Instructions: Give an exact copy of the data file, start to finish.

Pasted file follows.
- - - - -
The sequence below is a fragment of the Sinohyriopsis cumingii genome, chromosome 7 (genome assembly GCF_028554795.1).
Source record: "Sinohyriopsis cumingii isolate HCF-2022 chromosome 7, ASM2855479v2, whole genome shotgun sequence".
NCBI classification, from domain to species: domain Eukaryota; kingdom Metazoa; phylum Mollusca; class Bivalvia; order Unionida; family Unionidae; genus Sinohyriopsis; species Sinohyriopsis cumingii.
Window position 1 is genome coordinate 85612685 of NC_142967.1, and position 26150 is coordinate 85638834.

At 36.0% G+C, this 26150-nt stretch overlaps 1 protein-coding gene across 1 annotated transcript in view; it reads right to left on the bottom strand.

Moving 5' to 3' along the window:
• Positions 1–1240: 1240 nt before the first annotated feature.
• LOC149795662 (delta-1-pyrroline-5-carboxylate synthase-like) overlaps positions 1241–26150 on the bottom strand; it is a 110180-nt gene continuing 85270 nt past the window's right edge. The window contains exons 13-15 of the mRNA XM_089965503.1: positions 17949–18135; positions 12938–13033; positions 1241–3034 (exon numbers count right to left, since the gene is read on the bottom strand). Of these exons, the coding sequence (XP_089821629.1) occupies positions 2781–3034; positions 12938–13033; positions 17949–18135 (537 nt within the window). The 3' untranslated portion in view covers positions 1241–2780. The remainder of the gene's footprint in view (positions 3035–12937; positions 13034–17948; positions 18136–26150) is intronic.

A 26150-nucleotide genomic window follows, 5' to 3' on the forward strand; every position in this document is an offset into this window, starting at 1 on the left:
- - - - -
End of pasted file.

The sequence below is a fragment of the Sinohyriopsis cumingii genome, chromosome 7 (genome assembly GCF_028554795.1).
Source record: "Sinohyriopsis cumingii isolate HCF-2022 chromosome 7, ASM2855479v2, whole genome shotgun sequence".
NCBI classification, from domain to species: domain Eukaryota; kingdom Metazoa; phylum Mollusca; class Bivalvia; order Unionida; family Unionidae; genus Sinohyriopsis; species Sinohyriopsis cumingii.
Window position 1 is genome coordinate 85612685 of NC_142967.1, and position 26150 is coordinate 85638834.

At 36.0% G+C, this 26150-nt stretch overlaps 1 protein-coding gene across 1 annotated transcript in view; it reads right to left on the bottom strand.

Moving 5' to 3' along the window:
• Positions 1–1240: 1240 nt before the first annotated feature.
• LOC149795662 (delta-1-pyrroline-5-carboxylate synthase-like) overlaps positions 1241–26150 on the bottom strand; it is a 110180-nt gene continuing 85270 nt past the window's right edge. The window contains exons 13-15 of the mRNA XM_089965503.1: positions 17949–18135; positions 12938–13033; positions 1241–3034 (exon numbers count right to left, since the gene is read on the bottom strand). Of these exons, the coding sequence (XP_089821629.1) occupies positions 2781–3034; positions 12938–13033; positions 17949–18135 (537 nt within the window). The 3' untranslated portion in view covers positions 1241–2780. The remainder of the gene's footprint in view (positions 3035–12937; positions 13034–17948; positions 18136–26150) is intronic.

A 26150-nucleotide genomic window follows, 5' to 3' on the forward strand; every position in this document is an offset into this window, starting at 1 on the left: